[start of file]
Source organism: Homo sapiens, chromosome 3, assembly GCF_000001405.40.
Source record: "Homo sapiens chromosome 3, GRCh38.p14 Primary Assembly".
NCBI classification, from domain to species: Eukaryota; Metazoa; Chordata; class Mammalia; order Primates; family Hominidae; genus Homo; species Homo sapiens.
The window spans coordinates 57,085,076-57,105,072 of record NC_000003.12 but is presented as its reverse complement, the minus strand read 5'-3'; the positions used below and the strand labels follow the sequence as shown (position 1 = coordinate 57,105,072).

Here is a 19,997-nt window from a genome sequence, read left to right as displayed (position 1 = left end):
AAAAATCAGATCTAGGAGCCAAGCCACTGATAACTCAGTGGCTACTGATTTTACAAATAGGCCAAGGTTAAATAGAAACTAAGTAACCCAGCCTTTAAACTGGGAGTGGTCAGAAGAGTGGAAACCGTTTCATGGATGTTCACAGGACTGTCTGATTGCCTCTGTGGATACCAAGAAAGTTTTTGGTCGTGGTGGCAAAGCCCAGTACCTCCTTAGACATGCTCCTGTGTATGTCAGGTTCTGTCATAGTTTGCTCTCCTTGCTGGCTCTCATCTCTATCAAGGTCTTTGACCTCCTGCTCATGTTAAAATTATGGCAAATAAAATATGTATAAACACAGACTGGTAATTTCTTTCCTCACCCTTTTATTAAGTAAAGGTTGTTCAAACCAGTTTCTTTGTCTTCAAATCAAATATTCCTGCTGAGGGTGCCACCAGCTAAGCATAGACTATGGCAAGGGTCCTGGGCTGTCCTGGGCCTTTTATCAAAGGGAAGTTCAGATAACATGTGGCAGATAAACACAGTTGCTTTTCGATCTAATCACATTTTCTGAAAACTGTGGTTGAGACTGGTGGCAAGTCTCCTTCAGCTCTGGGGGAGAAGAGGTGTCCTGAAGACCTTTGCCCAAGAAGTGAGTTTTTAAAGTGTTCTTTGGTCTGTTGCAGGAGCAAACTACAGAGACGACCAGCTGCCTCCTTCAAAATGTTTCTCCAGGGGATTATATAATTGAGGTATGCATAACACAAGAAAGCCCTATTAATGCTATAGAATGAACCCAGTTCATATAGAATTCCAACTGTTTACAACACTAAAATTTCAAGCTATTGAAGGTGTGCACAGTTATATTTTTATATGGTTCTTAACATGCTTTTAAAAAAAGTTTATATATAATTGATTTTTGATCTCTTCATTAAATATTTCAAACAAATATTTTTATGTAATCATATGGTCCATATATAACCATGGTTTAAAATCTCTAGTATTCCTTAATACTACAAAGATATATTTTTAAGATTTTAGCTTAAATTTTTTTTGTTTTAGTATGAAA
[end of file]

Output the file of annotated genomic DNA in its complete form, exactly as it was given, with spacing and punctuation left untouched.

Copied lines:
Source organism: Homo sapiens, chromosome 3, assembly GCF_000001405.40.
Source record: "Homo sapiens chromosome 3, GRCh38.p14 Primary Assembly".
NCBI classification, from domain to species: Eukaryota; Metazoa; Chordata; class Mammalia; order Primates; family Hominidae; genus Homo; species Homo sapiens.
The window spans coordinates 57,085,076-57,105,072 of record NC_000003.12 but is presented as its reverse complement, the minus strand read 5'-3'; the positions used below and the strand labels follow the sequence as shown (position 1 = coordinate 57,105,072).

Here is a 19,997-nt window from a genome sequence, read left to right as displayed (position 1 = left end):
AAAAATCAGATCTAGGAGCCAAGCCACTGATAACTCAGTGGCTACTGATTTTACAAATAGGCCAAGGTTAAATAGAAACTAAGTAACCCAGCCTTTAAACTGGGAGTGGTCAGAAGAGTGGAAACCGTTTCATGGATGTTCACAGGACTGTCTGATTGCCTCTGTGGATACCAAGAAAGTTTTTGGTCGTGGTGGCAAAGCCCAGTACCTCCTTAGACATGCTCCTGTGTATGTCAGGTTCTGTCATAGTTTGCTCTCCTTGCTGGCTCTCATCTCTATCAAGGTCTTTGACCTCCTGCTCATGTTAAAATTATGGCAAATAAAATATGTATAAACACAGACTGGTAATTTCTTTCCTCACCCTTTTATTAAGTAAAGGTTGTTCAAACCAGTTTCTTTGTCTTCAAATCAAATATTCCTGCTGAGGGTGCCACCAGCTAAGCATAGACTATGGCAAGGGTCCTGGGCTGTCCTGGGCCTTTTATCAAAGGGAAGTTCAGATAACATGTGGCAGATAAACACAGTTGCTTTTCGATCTAATCACATTTTCTGAAAACTGTGGTTGAGACTGGTGGCAAGTCTCCTTCAGCTCTGGGGGAGAAGAGGTGTCCTGAAGACCTTTGCCCAAGAAGTGAGTTTTTAAAGTGTTCTTTGGTCTGTTGCAGGAGCAAACTACAGAGACGACCAGCTGCCTCCTTCAAAATGTTTCTCCAGGGGATTATATAATTGAGGTATGCATAACACAAGAAAGCCCTATTAATGCTATAGAATGAACCCAGTTCATATAGAATTCCAACTGTTTACAACACTAAAATTTCAAGCTATTGAAGGTGTGCACAGTTATATTTTTATATGGTTCTTAACATGCTTTTAAAAAAAGTTTATATATAATTGATTTTTGATCTCTTCATTAAATATTTCAAACAAATATTTTTATGTAATCATATGGTCCATATATAACCATGGTTTAAAATCTCTAGTATTCCTTAATACTACAAAGATATATTTTTAAGATTTTAGCTTAAATTTTTTTTGTTTTAGTATGAAA